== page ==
Composition is a world of contradictions. Perhaps our most popular formula for good writing—“clear and concise”—wars with itself: clear usually means more detail, more length. Teachers who don’t recognize the paradoxical nature of our work may get frustrated listening to (or giving) conflicting advice: “Meet with your students as often as possible . . . but you gotta have a life of your own to stay sane.” If we recognize the oxymoronic nature of much composition advice—or, to switch metaphors, the delicate balancing act between extremes—we can search for our own balance point rather than be...

  12. 8 AVOIDING STRESS
    (pp. 108-133)

    Stress is like pain tolerance or writing speed: we’ll never know whether we feel and react exactly the way others do, or whether by the world’s standards we’re unique, over- or under-reacting. Is my job more or less stressful than an air traffic controller’s or a wine taster’s? I’m clueless. But I wouldn’t trade.

    Despite such ignorance, I can compare the stress caused by various jobs and activities I’ve engaged in and therefore predict (and sometimes reduce) the likelihood that I’ll feel stressed in a particular week. My list may be very different from someone else’s. I know, for instance,...

  13. 9 NIGHTMARES
    (pp. 134-154)

    Think twice before reading this chapter. I’ll probably bring up some frightening scenarios that you haven’t imagined yet. And I can tell you right now that I don’t have fast, sure solutions to any of these nightmares—they wouldn’t be nightmares if they were easy to solve or avoid. You might want to skip this chapter and return only when you actually face one of the problems identified in the sub-heads. But if you’re feeling courageous, plunge ahead for some combination of these reasons:

    1. If you ponder these scenes, you’ll be in a better position to avoid them or to...

  14. 10 OUTSIDE THE CLASSROOM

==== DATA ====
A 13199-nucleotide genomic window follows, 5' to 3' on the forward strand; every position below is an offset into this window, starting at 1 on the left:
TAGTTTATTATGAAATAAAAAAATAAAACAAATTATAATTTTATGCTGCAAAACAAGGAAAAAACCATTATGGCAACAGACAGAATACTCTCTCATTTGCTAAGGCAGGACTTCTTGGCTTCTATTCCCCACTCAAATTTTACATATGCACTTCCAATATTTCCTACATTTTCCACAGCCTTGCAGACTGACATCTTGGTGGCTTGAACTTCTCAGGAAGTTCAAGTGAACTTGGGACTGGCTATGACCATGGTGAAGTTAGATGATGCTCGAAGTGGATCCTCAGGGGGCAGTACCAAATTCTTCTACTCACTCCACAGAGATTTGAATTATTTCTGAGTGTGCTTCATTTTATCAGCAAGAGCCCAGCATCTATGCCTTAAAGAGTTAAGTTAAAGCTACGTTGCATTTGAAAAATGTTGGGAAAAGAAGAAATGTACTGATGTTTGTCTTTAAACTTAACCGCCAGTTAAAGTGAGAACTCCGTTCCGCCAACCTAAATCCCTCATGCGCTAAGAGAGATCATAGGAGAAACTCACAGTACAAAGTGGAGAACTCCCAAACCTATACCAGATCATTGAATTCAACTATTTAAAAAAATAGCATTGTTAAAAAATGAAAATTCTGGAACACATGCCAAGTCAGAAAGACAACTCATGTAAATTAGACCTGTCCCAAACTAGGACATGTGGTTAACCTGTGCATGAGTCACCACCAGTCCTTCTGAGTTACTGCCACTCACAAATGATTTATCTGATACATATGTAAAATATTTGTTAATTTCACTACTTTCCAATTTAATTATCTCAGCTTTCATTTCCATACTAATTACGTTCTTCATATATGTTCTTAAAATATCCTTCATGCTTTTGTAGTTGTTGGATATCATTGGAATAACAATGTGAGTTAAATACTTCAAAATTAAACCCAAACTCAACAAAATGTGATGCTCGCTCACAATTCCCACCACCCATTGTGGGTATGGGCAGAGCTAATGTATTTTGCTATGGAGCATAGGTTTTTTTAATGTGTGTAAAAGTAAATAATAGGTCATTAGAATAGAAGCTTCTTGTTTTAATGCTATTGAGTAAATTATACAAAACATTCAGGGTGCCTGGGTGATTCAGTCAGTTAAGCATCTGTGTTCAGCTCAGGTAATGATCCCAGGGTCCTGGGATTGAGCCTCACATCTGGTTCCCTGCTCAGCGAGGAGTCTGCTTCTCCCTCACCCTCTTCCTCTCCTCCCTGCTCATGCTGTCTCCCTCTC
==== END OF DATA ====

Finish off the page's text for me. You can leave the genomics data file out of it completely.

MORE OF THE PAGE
(pp. 155-161)

    At first, most novice teachers focus on their hours in the classroom; they’re the newest, most intense aspect of teaching, the part that may resemble nothing else in the young teacher’s life. But as the teacher gains experience and the hours in the classroom become more routine, life outside the classroom becomes more important until, for long-term veterans and tenure-track faculty, the classroom comes to feel like a sanctuary from endless meetings, conferences, and non-teaching paperwork.

    You won’t spend much time outside the classroom soon, but decisions made and habits formed early in a teaching career may set a pattern...

  15. 11 BUILDING YOUR FUTURE
    (pp. 162-171)

    Immersed in a semester of teaching composition, you’ll find it almost impossible to think about the future, especially a future beyond turning in your last grades of the semester. And that’s not necessarily a bad thing. I’m not going to urge you to raise your periscope every few days, look at the Big Picture, and adjust your daily activities. In this chapter, I want to get you to see how you are building your future just by doing your job. Teaching composition may seem like a professional dead end, but as you do it, you learn a wide variety of...

  16. THE LAST WORD
    (pp. 172-173)
  17. Appendix A YES, YOU MAY But Not Everyone Agrees
    (pp. 174-176)
  18. Appendix B MOTIVATION THROUGH METAPHOR
    (pp. 177-179)
    Charles Woodard
  19. Appendix C ANOTHER OBNOXIOUS QUESTIONNAIRE
    (pp. 180-180)
  20. Appendix D IN DEFENSE OF SUBJECTIVE GRADING
    (pp. 181-185)
  21. Appendix E TEACHING ACADEMIC INTEGRITY
    (pp. 186-201)
    Susan Andersen and Brock Dethier
  22. REFERENCES
    (pp. 202-205)
  23. INDEX
    (pp. 206-208)